… is the Day You Gave Away Money
Has a client you’ve been working with suddenly asked you to send over your full working PSD? Yeah? Did you do it? It’s ok. But you probably got screwed.
If you refused to hand over your layered files, were you worried that maybe you should have, and that you unnecessarily soured the relationship?
It took me years of experience, thousands of jobs, and a few missteps to understand all the nuances of this subject and write my own rulebook on it. It seems pretty simple now. Read on and I’ll tell you my complete manifesto so you’ll be able to negotiate like a pro the next time you get asked to provide your working files to a client.
Here’s an experience of mine from years ago. See what you think.
Client: “Please do these product cleanups for us, there are 15 to begin with, and 50 will follow in a few phases. K thx bai”
Me: “OK” (This was a nice ongoing job)
One week later, I deliver files on the first 15. Shortly after, I get paid as agreed.
Two weeks later.
Client: “Oh hi, my name is New Client, the Client you were working with is no longer with us.”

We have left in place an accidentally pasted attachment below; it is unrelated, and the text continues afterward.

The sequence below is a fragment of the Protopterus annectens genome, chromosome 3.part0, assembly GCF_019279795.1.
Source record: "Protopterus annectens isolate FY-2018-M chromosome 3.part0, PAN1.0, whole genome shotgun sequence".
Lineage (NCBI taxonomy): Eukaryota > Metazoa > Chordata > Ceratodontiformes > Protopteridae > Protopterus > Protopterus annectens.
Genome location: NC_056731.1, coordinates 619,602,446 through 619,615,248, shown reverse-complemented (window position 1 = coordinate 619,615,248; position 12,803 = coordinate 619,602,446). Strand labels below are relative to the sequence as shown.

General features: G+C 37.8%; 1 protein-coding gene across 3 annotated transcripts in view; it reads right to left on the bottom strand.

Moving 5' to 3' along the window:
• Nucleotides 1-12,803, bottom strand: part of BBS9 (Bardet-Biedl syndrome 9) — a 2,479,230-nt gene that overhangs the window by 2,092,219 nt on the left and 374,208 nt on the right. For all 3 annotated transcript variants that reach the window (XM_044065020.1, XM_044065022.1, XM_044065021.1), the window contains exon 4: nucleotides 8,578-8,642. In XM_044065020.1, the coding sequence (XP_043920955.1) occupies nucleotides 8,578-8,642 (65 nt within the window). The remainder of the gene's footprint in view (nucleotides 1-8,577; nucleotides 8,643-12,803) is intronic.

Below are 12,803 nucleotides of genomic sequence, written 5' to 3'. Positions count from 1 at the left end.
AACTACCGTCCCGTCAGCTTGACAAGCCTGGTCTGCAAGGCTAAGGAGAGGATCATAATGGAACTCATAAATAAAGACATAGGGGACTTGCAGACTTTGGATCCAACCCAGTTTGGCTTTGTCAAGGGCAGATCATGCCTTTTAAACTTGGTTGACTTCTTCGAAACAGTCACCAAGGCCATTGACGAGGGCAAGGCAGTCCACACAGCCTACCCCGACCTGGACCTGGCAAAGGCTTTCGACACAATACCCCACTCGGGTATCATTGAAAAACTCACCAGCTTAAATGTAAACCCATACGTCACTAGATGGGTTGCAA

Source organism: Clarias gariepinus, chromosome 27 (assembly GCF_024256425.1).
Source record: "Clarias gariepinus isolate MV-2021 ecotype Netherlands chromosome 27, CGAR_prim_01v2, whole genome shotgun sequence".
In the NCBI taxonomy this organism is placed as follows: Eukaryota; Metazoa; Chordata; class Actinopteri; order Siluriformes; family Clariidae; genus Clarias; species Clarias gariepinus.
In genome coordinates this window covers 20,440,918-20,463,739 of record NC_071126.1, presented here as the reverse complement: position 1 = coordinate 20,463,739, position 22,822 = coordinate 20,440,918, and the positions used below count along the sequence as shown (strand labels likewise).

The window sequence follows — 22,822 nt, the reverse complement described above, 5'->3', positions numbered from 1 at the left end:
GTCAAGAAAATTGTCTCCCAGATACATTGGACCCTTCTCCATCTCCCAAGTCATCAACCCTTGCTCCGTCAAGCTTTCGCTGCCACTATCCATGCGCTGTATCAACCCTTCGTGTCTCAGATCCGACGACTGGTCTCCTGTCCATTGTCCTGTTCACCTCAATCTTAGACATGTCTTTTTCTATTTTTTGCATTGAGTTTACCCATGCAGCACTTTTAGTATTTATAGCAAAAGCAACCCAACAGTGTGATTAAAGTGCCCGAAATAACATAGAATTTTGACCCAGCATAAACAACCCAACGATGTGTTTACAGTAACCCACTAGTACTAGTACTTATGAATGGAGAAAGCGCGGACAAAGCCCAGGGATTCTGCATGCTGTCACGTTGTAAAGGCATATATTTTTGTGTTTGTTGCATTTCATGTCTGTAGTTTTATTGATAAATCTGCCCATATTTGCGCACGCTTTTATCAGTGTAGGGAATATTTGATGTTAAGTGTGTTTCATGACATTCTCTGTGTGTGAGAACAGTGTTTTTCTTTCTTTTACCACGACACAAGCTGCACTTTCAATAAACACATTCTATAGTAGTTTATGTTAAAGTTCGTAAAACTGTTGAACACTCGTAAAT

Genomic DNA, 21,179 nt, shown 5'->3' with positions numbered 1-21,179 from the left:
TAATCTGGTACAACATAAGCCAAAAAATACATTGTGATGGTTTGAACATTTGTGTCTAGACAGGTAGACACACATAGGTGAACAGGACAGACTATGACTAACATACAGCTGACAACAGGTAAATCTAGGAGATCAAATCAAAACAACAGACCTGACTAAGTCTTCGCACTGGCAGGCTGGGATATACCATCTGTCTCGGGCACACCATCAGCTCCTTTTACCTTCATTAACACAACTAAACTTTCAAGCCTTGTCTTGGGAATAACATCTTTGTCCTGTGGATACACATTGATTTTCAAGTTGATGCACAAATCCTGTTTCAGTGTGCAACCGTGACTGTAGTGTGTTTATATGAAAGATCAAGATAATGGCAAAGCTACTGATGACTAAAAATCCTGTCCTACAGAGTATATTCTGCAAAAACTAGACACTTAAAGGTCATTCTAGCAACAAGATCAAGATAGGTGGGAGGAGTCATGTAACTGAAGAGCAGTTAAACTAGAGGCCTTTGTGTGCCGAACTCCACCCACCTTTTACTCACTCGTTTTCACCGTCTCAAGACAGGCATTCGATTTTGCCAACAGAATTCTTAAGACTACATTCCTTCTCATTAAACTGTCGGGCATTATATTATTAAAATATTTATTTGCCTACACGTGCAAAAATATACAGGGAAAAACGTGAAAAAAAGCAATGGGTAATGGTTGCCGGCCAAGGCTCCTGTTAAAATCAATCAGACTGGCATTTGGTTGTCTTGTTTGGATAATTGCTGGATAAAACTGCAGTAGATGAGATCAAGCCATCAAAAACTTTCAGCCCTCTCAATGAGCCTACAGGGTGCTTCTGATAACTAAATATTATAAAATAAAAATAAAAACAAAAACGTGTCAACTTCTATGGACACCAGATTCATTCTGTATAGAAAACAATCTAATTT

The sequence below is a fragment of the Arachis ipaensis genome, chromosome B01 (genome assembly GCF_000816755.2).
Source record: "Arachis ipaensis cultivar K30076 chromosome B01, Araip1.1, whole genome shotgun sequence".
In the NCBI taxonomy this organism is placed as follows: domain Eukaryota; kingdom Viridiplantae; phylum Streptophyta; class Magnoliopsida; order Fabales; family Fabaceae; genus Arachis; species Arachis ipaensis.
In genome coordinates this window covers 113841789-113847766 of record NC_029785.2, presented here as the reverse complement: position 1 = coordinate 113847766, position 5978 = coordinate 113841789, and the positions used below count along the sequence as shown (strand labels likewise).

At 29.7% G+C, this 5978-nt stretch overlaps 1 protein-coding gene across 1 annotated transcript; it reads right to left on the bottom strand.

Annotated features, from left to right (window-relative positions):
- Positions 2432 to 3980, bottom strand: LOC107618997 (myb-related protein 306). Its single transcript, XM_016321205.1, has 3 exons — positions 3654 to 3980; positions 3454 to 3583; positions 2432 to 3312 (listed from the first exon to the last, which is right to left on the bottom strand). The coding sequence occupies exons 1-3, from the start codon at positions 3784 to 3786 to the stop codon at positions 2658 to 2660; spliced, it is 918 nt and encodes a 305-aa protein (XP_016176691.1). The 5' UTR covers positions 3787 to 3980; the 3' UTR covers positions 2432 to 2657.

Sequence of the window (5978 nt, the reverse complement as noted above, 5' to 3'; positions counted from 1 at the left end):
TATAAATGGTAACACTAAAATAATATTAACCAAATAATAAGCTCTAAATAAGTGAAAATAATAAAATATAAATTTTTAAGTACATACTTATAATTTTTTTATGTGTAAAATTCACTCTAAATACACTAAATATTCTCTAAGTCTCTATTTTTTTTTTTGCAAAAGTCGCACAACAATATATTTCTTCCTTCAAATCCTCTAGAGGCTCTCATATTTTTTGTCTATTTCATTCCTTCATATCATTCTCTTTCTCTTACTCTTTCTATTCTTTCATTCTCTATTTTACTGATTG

Me: “OK hi.”
Client: “Remember those 50 files that Old Client said we were going to send you?”
Client: “I’ve decided to keep those in-house now to reduce costs, will you please send me over all your layered working files so that my designers can see how you did the retouching and do it ourselves?”
Me: *images in my head of dollar signs with little wings on them flying away*
Me: “Of course, though my working files contain proprietary information and techniques, and are not created in a way that would allow other users to manipulate them or apply them to other files, which is beyond the scope of work agreed upon in our initial contract. I would be happy to a) restructure these working files in a way that their contents can be used with the additional product shots, or b) come to you and train your team, and also provide them with a set of tools to complete the retouching themselves. The cost for a) is $XXXX.xx (the initial fee for the job, again) and b) is $XXXX.xx (a reasonable consulting fee).
If a client is asking you for layered working files, they are trying to pull a shystie one on you. They think their internal team can do it, they’ve found a gollum sitting in his playstation cave who said he’ll do it for half, or the photographer wants to keep all of the work and do it. Chances are you’re seen as too expensive.
Your layered files contain proprietary information.